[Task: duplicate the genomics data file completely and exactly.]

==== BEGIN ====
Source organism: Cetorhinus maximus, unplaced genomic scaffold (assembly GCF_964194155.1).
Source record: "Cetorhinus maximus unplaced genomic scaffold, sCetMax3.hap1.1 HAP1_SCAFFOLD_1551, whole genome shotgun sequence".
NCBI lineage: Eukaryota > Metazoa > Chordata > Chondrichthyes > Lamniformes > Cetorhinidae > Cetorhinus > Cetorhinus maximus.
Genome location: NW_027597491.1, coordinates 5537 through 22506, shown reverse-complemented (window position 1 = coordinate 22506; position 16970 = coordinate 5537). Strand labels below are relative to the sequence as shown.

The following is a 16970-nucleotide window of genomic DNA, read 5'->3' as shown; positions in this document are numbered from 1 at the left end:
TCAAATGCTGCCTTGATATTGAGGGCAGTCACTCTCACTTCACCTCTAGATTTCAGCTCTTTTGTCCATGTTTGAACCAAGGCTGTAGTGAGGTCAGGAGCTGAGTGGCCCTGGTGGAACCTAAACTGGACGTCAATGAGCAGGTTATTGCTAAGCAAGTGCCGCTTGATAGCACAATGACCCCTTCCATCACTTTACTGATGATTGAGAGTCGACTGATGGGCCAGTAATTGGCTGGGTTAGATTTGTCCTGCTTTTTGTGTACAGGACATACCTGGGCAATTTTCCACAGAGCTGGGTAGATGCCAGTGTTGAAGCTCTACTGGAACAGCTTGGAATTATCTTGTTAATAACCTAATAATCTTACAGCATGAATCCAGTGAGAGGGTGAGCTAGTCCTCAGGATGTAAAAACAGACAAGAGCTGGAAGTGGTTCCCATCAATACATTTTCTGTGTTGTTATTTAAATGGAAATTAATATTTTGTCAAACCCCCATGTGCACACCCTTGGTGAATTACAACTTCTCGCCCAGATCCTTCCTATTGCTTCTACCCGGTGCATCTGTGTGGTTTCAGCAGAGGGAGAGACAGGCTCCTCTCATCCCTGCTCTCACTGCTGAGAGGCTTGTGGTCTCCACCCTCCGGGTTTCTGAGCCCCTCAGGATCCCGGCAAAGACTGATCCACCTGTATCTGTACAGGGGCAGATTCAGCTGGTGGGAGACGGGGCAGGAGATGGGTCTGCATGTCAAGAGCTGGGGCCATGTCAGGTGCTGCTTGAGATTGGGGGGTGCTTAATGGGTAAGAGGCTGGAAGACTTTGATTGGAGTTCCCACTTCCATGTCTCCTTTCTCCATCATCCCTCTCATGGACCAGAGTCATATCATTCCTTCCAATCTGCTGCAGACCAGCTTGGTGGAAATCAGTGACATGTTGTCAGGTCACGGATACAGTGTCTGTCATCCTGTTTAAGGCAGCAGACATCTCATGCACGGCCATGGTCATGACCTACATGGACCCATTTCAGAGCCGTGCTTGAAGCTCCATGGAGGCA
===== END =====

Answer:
Source organism: Cetorhinus maximus, unplaced genomic scaffold (assembly GCF_964194155.1).
Source record: "Cetorhinus maximus unplaced genomic scaffold, sCetMax3.hap1.1 HAP1_SCAFFOLD_1551, whole genome shotgun sequence".
NCBI lineage: Eukaryota > Metazoa > Chordata > Chondrichthyes > Lamniformes > Cetorhinidae > Cetorhinus > Cetorhinus maximus.
Genome location: NW_027597491.1, coordinates 5537 through 22506, shown reverse-complemented (window position 1 = coordinate 22506; position 16970 = coordinate 5537). Strand labels below are relative to the sequence as shown.

The following is a 16970-nucleotide window of genomic DNA, read 5'->3' as shown; positions in this document are numbered from 1 at the left end:
TCAAATGCTGCCTTGATATTGAGGGCAGTCACTCTCACTTCACCTCTAGATTTCAGCTCTTTTGTCCATGTTTGAACCAAGGCTGTAGTGAGGTCAGGAGCTGAGTGGCCCTGGTGGAACCTAAACTGGACGTCAATGAGCAGGTTATTGCTAAGCAAGTGCCGCTTGATAGCACAATGACCCCTTCCATCACTTTACTGATGATTGAGAGTCGACTGATGGGCCAGTAATTGGCTGGGTTAGATTTGTCCTGCTTTTTGTGTACAGGACATACCTGGGCAATTTTCCACAGAGCTGGGTAGATGCCAGTGTTGAAGCTCTACTGGAACAGCTTGGAATTATCTTGTTAATAACCTAATAATCTTACAGCATGAATCCAGTGAGAGGGTGAGCTAGTCCTCAGGATGTAAAAACAGACAAGAGCTGGAAGTGGTTCCCATCAATACATTTTCTGTGTTGTTATTTAAATGGAAATTAATATTTTGTCAAACCCCCATGTGCACACCCTTGGTGAATTACAACTTCTCGCCCAGATCCTTCCTATTGCTTCTACCCGGTGCATCTGTGTGGTTTCAGCAGAGGGAGAGACAGGCTCCTCTCATCCCTGCTCTCACTGCTGAGAGGCTTGTGGTCTCCACCCTCCGGGTTTCTGAGCCCCTCAGGATCCCGGCAAAGACTGATCCACCTGTATCTGTACAGGGGCAGATTCAGCTGGTGGGAGACGGGGCAGGAGATGGGTCTGCATGTCAAGAGCTGGGGCCATGTCAGGTGCTGCTTGAGATTGGGGGGTGCTTAATGGGTAAGAGGCTGGAAGACTTTGATTGGAGTTCCCACTTCCATGTCTCCTTTCTCCATCATCCCTCTCATGGACCAGAGTCATATCATTCCTTCCAATCTGCTGCAGACCAGCTTGGTGGAAATCAGTGACATGTTGTCAGGTCACGGATACAGTGTCTGTCATCCTGTTTAAGGCAGCAGACATCTCATGCACGGCCATGGTCATGACCTACATGGACCCATTTCAGAGCCGTGCTTGAAGCTCCATGGAGGCA